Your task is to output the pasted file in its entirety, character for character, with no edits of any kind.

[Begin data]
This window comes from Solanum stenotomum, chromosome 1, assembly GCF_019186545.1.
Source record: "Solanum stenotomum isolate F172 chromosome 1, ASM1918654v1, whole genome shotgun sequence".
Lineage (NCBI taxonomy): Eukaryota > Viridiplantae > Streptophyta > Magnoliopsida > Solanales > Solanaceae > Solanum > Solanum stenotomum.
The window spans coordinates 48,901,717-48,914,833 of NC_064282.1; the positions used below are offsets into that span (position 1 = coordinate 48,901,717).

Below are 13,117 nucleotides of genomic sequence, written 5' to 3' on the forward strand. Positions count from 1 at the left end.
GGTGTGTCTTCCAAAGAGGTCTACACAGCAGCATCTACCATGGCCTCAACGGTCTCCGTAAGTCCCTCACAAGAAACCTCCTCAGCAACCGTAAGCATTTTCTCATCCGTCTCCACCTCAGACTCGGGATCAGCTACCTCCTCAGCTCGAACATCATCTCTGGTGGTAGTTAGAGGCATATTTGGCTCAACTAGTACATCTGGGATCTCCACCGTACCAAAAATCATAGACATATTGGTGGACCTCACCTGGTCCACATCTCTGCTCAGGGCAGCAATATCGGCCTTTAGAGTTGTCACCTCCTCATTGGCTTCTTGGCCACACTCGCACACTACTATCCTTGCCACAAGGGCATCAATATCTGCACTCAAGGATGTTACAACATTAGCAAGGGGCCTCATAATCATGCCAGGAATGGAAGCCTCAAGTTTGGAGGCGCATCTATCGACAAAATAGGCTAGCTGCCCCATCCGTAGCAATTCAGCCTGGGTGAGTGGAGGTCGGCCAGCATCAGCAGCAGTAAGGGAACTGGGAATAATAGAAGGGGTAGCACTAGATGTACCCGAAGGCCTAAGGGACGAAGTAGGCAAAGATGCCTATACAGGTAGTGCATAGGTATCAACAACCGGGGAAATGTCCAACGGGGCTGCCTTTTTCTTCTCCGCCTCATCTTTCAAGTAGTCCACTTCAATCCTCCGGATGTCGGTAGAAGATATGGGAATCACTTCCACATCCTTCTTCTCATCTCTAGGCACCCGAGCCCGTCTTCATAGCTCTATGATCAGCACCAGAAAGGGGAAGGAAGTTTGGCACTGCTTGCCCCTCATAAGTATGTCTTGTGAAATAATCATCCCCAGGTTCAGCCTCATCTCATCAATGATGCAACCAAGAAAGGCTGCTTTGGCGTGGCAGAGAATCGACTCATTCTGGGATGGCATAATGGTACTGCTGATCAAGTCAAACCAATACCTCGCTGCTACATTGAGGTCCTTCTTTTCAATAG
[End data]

This window comes from Solanum stenotomum, chromosome 1, assembly GCF_019186545.1.
Source record: "Solanum stenotomum isolate F172 chromosome 1, ASM1918654v1, whole genome shotgun sequence".
Lineage (NCBI taxonomy): Eukaryota > Viridiplantae > Streptophyta > Magnoliopsida > Solanales > Solanaceae > Solanum > Solanum stenotomum.
The window spans coordinates 48,901,717-48,914,833 of NC_064282.1; the positions used below are offsets into that span (position 1 = coordinate 48,901,717).

Below are 13,117 nucleotides of genomic sequence, written 5' to 3' on the forward strand. Positions count from 1 at the left end.
GGTGTGTCTTCCAAAGAGGTCTACACAGCAGCATCTACCATGGCCTCAACGGTCTCCGTAAGTCCCTCACAAGAAACCTCCTCAGCAACCGTAAGCATTTTCTCATCCGTCTCCACCTCAGACTCGGGATCAGCTACCTCCTCAGCTCGAACATCATCTCTGGTGGTAGTTAGAGGCATATTTGGCTCAACTAGTACATCTGGGATCTCCACCGTACCAAAAATCATAGACATATTGGTGGACCTCACCTGGTCCACATCTCTGCTCAGGGCAGCAATATCGGCCTTTAGAGTTGTCACCTCCTCATTGGCTTCTTGGCCACACTCGCACACTACTATCCTTGCCACAAGGGCATCAATATCTGCACTCAAGGATGTTACAACATTAGCAAGGGGCCTCATAATCATGCCAGGAATGGAAGCCTCAAGTTTGGAGGCGCATCTATCGACAAAATAGGCTAGCTGCCCCATCCGTAGCAATTCAGCCTGGGTGAGTGGAGGTCGGCCAGCATCAGCAGCAGTAAGGGAACTGGGAATAATAGAAGGGGTAGCACTAGATGTACCCGAAGGCCTAAGGGACGAAGTAGGCAAAGATGCCTATACAGGTAGTGCATAGGTATCAACAACCGGGGAAATGTCCAACGGGGCTGCCTTTTTCTTCTCCGCCTCATCTTTCAAGTAGTCCACTTCAATCCTCCGGATGTCGGTAGAAGATATGGGAATCACTTCCACATCCTTCTTCTCATCTCTAGGCACCCGAGCCCGTCTTCATAGCTCTATGATCAGCACCAGAAAGGGGAAGGAAGTTTGGCACTGCTTGCCCCTCATAAGTATGTCTTGTGAAATAATCATCCCCAGGTTCAGCCTCATCTCATCAATGATGCAACCAAGAAAGGCTGCTTTGGCGTGGCAGAGAATCGACTCATTCTGGGATGGCATAATGGTACTGCTGATCAAGTCAAACCAATACCTCGCTGCTACATTGAGGTCCTTCTTTTCAATAG